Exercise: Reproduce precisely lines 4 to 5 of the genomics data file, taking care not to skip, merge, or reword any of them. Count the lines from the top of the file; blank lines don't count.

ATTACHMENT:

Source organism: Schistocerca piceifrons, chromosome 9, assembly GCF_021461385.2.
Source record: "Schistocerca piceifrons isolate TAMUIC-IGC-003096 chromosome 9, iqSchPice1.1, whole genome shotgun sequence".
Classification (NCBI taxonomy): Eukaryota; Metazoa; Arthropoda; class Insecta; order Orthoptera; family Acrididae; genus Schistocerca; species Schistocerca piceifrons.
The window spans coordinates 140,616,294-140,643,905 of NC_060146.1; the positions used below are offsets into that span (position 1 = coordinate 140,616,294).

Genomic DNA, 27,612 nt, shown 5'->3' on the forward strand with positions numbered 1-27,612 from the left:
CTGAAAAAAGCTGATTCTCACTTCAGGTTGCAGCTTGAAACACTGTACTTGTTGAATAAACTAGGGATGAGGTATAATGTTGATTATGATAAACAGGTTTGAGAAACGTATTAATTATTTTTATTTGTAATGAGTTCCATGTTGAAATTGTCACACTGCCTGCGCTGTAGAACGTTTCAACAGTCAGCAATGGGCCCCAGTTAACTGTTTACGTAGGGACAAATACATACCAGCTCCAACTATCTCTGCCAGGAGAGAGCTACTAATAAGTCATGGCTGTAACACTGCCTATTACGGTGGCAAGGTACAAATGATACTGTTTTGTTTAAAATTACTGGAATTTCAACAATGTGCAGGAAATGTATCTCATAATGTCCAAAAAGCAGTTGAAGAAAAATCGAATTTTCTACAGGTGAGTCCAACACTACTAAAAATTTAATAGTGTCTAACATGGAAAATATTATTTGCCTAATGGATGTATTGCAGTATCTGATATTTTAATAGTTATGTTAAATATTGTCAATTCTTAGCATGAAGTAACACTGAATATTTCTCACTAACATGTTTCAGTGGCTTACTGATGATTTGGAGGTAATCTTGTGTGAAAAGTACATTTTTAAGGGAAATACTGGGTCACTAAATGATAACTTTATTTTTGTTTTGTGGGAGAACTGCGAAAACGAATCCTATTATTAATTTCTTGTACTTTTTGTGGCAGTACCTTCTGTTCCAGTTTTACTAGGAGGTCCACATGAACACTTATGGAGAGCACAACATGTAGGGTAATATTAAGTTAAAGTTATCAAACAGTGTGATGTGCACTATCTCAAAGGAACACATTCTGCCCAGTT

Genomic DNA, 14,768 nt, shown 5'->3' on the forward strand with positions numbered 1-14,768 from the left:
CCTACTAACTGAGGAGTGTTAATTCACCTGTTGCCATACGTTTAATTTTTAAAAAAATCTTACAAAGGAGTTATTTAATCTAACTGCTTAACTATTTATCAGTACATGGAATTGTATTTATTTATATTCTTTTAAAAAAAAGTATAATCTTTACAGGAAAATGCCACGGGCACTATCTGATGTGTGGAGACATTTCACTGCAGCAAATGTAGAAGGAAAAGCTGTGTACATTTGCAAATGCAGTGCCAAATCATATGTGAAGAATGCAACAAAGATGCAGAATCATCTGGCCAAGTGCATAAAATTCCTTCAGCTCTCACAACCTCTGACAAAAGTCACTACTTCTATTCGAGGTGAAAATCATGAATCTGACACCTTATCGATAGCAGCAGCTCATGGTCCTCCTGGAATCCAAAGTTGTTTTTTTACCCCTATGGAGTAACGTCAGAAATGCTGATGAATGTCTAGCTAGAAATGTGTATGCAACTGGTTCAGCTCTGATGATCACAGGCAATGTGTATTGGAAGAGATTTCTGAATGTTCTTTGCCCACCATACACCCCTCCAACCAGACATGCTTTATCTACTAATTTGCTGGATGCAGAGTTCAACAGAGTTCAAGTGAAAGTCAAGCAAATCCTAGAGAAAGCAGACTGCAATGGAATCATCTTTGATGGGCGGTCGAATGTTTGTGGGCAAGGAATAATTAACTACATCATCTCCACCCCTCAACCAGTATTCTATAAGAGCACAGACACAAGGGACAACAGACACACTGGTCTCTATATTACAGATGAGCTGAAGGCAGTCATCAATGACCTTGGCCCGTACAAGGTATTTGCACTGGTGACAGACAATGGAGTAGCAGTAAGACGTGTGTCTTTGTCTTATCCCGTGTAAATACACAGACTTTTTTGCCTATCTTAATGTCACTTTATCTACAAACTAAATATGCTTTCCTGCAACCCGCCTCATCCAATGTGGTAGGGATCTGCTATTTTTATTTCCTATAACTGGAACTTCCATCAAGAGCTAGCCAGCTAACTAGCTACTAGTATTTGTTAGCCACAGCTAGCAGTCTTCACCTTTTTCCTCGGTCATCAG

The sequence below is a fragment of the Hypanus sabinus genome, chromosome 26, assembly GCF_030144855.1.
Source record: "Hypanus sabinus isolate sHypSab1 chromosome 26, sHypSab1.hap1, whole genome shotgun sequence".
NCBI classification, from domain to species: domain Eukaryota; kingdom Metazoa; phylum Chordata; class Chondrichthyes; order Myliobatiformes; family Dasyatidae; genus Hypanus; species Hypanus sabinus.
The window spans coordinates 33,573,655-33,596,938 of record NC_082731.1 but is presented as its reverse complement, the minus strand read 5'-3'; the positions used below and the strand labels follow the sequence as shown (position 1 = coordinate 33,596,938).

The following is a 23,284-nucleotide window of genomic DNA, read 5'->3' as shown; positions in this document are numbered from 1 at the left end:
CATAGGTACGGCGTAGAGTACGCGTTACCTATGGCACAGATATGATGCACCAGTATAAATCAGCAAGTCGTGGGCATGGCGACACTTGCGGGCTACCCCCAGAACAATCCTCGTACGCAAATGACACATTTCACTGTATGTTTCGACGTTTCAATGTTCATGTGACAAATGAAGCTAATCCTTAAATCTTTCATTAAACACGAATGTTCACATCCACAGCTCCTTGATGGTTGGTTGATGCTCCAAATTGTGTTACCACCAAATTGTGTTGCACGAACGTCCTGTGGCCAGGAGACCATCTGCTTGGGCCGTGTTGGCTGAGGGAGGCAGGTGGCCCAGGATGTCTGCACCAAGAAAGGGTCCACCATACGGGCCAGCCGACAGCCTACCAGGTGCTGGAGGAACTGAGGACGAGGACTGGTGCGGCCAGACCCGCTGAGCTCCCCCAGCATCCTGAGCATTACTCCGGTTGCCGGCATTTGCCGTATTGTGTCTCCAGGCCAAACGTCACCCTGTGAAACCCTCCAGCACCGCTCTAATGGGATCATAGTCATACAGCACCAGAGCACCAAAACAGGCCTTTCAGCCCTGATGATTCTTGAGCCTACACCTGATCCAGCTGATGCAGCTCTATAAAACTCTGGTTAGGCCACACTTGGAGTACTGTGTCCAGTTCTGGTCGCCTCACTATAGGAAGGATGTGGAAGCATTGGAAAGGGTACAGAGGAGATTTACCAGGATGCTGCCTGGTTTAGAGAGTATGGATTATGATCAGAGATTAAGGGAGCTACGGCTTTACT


The window spans coordinates 140,616,294-140,643,905 of NC_060146.1; the positions used below are offsets into that span (position 1 = coordinate 140,616,294).

Genomic DNA, 27,612 nt, shown 5'->3' on the forward strand with positions numbered 1-27,612 from the left: